My God, an x-ray!
Weren’t you just here?
we canoed across the lake;
now it’s just water.
Dreary late spring rain
waving clouds of leaves
dripping like morning news.
Polished the car
clouds pouring rain
more wax and wane?
Fishing, water, gossip
float my boat
Soul’s Song, or A Brief Excursion into Inner Space
Vignette by Fred Leeds
Hidden in time’s recesses there lurks a timely secret: a musical instrument which gives back the soul’s true sound, rather than the busy wall of noise which passes for meaning in the world. When this harp sings, it rings like a choir, with the harmony of a humanity no longer just mine or yours. Its existence is something of an open secret, as everyone encounters it in his dreams, though no one speaks about it. It is referred to somewhat more openly in the religious scriptures of the world, whose scattered words barely conceal their quest for just one song. The challenge they pose, the object of all their dreams, myths and legends, is just this: Why do we find ourselves born and in a body? Why do we pass through life so swiftly and seem to be no more? It is the ancient quest for the elusive butterfly of hope, the battle they could never win, though in their hearts they have not given up. One sound alone will satisfy it: the lilt of the universe’s own first notes, already unfolding within themselves.
The explorers of inner space are sometimes called psychenauts, to distinguish them from their astronaut colleagues. Some of the more ardent adventurers in inner space come from the East. Foremost among these are the practitioners of Zen. Their use of the koan, a question studied in meditation, is well known. Probably the most famous of these concerns the sound of one hand clapping. This unique sound stands for the integrated life meaning behind outer forms. Ordinary clapping involves two hands and makes a noise only upon the instant of clapping. Zen’s primal clap, however, involves one hand only. Here, audience and performer merge, as sounds become a reflex of your own true hearing. No one knows just why you clap but you. Zen or music, call it what you like, it can bring you grace within and make you an instrument of peace.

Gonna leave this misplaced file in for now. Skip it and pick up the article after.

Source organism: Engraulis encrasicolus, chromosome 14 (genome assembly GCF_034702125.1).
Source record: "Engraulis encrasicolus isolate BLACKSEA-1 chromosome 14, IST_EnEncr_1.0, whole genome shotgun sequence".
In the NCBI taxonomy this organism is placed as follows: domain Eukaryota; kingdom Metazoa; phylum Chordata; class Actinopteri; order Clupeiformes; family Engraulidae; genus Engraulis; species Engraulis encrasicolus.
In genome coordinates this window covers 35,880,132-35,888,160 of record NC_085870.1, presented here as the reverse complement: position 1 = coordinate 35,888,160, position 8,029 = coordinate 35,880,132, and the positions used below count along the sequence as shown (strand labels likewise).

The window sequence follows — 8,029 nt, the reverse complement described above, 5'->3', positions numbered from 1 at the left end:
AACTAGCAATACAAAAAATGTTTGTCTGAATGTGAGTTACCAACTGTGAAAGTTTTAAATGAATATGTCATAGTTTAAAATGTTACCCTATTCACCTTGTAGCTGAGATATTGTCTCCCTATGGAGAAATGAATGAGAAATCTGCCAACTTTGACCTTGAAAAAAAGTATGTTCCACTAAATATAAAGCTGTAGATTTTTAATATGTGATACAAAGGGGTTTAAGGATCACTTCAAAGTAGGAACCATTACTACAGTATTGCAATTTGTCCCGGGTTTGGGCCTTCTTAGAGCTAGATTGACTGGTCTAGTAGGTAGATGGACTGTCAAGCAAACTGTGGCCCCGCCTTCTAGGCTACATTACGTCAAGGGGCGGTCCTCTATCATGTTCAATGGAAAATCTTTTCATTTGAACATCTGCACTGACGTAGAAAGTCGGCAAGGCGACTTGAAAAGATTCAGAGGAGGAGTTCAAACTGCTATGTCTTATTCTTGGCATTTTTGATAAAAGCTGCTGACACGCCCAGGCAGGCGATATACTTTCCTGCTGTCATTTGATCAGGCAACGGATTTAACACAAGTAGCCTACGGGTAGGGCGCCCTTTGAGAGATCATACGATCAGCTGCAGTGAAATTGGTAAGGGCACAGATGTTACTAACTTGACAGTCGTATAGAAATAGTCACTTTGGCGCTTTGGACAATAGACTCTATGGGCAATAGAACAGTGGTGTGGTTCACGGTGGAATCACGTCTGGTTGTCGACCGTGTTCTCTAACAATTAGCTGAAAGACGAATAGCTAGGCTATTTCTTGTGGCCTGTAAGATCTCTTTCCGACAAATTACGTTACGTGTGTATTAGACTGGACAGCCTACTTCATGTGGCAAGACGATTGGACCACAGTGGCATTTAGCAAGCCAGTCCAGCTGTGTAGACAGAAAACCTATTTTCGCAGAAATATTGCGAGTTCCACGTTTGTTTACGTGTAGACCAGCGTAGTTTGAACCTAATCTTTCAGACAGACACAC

Short story by Fred Leeds
Submitted for your more than routine consideration, one Charlie Smith, a reformed, once habitual alcoholic. That is how things seem from Charlie’s point of view anyway. To put it more truly though less charitably, Charlie is an alcoholic who is habitually reforming. Today, truth and charity will join hands at last, however, for Charlie has an appointment with destiny. The paper bag which he so casually carries will no longer hold its usual high-proof content but something else altogether. Today, Charlie will peer into his bag and bottle of false salvation and find a miracle.
Our curtain opens on Heaven, where two angels are discussing Charlie’s fate.
“There he is, stoned right on schedule,” says Angel One, who is acquainted with such things. In his days on earth, he had a certain taste for the grape, which he conquered through hard struggle. As he speaks, he pokes a bony finger through a celestial cloud and points to earth.
The cloud clears and Charlie appears, reeling down Main Street as usual.
“You’re right, by God, or should I say by the devil? He does seem rather hopeless,” says Angel Two. Continue reading
Well, these days, any typewriter is “old.” I grew up with typewriters that were already old by the time I was allowed to get my hands on them. By the time I bought my first new typewriter (around 1966), typewriters were about ten years shy of becoming completely obsolete.